As Buckingham Palace recently announced plans for an elaborate year of celebrations to mark the Queen’s Platinum Jubilee, a world away the Australian Republican Movement (ARM) launched a new proposed model for an Australian republic, desperately hoping to reignite the long-debated issue of Australia’s future.
And it appears to be a good and brave proposal.
Not everyone will be happy with ARM’s new model, but there are key changes that are worth looking at if we’re to move beyond the failed 1999 referendum that posed two questions:
- Whether Australia should become a republic with a president appointed by Parliament following a bi-partisan model.
- And whether we should alter the constitution to insert a preamble.
The first significant change in the new model is that the ARM has endorsed the popular election process. This has been questioned by some critics, but it appears to be what the public wants, and we need to be realistic; this debate has no chance of progressing without the support of the voting public.
Importantly, the new model doesn’t prevent the possibility of a political election for head of state where the three major political parties might each endorse one or more candidates.
It does however, contemplate the possibility that this might not occur or that a political consensus might emerge on a single candidate as has happened in Ireland occasionally.
Some six out of 13 Irish presidential terms since 1938 have been by agreement on a single candidate, nullifying the need for a contested vote (though the ARM model suggests a vote should still take place in this scenario – which may be somewhat superfluous and even problematic were the vote to be negative).
Importantly, the term ‘head of state’ is proposed in the new model rather than ‘president’ or ‘governor-general’, and this also seems to be sensibly neutral.
One of the most significant improvements is the requirement of a simple majority of both houses to remove a problematic head of state for misbehaviour or incapacity.
In 1999, the ARM model endorsed the instant dismissal of the head of state by the prime minister without cause. This was understandably controversial, and frankly unacceptable to Australians. The new model counters this while still preserving the prime minister’s authority.
Similarly, the model ensures we never see a repeat of the 1975 Whitlam dismissal in making it clear that a head of state cannot dismiss a prime minister who retains the confidence of the lower house.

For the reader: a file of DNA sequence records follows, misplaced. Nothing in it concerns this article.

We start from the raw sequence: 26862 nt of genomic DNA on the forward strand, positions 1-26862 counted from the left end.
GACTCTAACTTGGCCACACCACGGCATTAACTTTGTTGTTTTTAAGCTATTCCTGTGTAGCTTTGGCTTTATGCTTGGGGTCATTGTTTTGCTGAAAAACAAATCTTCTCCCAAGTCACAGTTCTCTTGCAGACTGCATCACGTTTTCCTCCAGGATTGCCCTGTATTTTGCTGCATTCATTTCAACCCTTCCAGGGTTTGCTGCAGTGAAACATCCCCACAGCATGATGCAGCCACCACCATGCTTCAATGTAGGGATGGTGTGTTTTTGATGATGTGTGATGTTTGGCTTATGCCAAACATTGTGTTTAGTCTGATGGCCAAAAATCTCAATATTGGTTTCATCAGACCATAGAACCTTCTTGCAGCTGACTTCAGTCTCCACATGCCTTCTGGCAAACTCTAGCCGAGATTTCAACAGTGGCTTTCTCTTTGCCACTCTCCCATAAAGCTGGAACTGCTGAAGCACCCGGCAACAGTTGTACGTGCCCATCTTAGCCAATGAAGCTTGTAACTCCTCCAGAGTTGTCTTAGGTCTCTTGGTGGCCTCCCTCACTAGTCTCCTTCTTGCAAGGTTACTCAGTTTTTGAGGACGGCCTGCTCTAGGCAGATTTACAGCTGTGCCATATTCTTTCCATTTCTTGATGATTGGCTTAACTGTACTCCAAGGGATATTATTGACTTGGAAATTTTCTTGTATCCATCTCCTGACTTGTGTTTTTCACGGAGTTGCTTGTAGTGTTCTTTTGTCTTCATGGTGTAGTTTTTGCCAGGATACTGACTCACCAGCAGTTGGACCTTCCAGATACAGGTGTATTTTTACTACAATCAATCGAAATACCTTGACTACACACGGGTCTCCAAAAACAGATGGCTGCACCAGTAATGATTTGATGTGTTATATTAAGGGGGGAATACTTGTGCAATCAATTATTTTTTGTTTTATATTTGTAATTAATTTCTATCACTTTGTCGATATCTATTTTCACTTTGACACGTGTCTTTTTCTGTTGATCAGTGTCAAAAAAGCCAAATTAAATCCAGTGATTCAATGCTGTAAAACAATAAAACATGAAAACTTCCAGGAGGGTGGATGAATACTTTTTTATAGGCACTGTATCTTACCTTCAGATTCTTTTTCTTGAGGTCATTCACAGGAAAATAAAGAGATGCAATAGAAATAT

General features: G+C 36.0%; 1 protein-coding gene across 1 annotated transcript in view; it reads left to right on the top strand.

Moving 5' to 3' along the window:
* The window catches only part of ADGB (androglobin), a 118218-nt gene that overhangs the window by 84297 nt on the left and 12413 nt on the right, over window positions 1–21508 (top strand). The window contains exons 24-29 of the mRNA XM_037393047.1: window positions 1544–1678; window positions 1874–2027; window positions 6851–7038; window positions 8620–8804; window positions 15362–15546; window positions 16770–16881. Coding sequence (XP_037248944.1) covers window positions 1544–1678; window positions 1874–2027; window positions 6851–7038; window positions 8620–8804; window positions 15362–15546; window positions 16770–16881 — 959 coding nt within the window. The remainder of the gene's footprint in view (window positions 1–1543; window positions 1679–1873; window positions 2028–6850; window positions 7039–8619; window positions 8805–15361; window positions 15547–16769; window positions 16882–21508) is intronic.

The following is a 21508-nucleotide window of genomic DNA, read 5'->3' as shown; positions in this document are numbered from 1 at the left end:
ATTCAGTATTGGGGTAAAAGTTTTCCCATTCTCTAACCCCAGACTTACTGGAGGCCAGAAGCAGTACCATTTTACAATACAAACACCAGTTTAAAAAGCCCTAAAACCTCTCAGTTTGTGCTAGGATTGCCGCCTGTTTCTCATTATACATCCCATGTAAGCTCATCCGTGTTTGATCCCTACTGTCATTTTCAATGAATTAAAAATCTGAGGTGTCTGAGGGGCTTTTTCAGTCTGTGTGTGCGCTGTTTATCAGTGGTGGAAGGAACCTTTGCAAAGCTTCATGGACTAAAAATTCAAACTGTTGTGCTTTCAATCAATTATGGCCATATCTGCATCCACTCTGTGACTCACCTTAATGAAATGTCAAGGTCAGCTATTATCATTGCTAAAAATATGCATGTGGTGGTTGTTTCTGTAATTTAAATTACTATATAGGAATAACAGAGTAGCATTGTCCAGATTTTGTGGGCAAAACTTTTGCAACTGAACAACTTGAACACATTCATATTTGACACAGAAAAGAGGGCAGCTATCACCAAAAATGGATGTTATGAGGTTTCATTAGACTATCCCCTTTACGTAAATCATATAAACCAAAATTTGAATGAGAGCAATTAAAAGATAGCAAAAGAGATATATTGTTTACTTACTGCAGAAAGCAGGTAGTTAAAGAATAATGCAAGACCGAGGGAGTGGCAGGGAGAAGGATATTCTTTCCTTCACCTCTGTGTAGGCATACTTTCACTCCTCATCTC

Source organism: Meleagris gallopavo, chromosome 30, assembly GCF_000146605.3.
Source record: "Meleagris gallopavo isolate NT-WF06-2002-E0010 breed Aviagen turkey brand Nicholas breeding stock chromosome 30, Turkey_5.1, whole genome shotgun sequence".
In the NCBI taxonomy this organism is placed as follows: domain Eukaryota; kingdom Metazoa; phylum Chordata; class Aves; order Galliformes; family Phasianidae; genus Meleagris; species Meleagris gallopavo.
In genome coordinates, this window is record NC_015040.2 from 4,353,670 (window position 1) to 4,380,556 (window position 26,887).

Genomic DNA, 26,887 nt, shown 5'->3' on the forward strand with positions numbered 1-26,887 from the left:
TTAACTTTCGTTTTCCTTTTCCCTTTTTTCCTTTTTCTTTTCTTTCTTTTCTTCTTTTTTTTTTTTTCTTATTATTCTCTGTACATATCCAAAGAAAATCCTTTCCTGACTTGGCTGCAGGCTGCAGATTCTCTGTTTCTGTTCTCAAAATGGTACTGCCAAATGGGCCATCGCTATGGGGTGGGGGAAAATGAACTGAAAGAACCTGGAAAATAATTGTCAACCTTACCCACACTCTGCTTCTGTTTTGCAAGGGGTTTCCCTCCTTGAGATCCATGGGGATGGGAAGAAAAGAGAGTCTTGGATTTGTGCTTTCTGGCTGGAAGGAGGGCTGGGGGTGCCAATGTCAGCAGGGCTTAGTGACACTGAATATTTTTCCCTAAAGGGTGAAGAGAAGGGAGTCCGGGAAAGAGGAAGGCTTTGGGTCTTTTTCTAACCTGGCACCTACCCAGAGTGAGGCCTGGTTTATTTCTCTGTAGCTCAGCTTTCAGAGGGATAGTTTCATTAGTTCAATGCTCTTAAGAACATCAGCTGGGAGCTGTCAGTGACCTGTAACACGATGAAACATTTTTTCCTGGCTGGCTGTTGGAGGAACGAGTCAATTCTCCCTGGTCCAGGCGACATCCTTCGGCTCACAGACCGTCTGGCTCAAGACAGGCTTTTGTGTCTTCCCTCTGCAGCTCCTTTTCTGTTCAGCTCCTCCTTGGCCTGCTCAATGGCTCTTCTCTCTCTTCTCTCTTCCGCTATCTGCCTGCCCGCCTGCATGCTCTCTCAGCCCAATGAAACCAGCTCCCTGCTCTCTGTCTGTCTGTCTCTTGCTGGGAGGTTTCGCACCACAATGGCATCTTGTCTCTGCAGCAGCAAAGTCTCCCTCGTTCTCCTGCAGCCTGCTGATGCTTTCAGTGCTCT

This might seem problematic if the Senate is deferring supply of government funding as occurred in 1975 (and the model makes no suggestion to curb this power of the Senate).
However, it’s not uncommon to see this situation in the US when Congress fails to pass funding legislation and the US government faces temporary shutdowns, and while this not ideal, the situation is usually resolved.
There are still some hurdles for the ARM to overcome, not least of which is the popularity of Queen Elizabeth II.
The ARM has suggested a five-year term that’s not synchronised with parliamentary terms, and thus will lead to the cost of extra elections. There are also some questions about what “nomination by a Parliament” may actually mean. If nomination by the lower house must then be approved by the upper house, this may give inordinate power over nominations to parties holding the balance of power.
In that regard, a better number of nominees from the federal Parliament may also be either two or four, as preferential voting could otherwise cause distortions if three nominees run.
The new ARM model has merit, and with the Queen’s increasing frailty, questions about the popularity of Charles as the new King of Australia, and debates about our national identity, it is a prescient time to debate and discuss Australia’s future
This article was originally published on Monash Lens. It is republished under Creative Commons.
Photo by Debbie Fan on Unsplash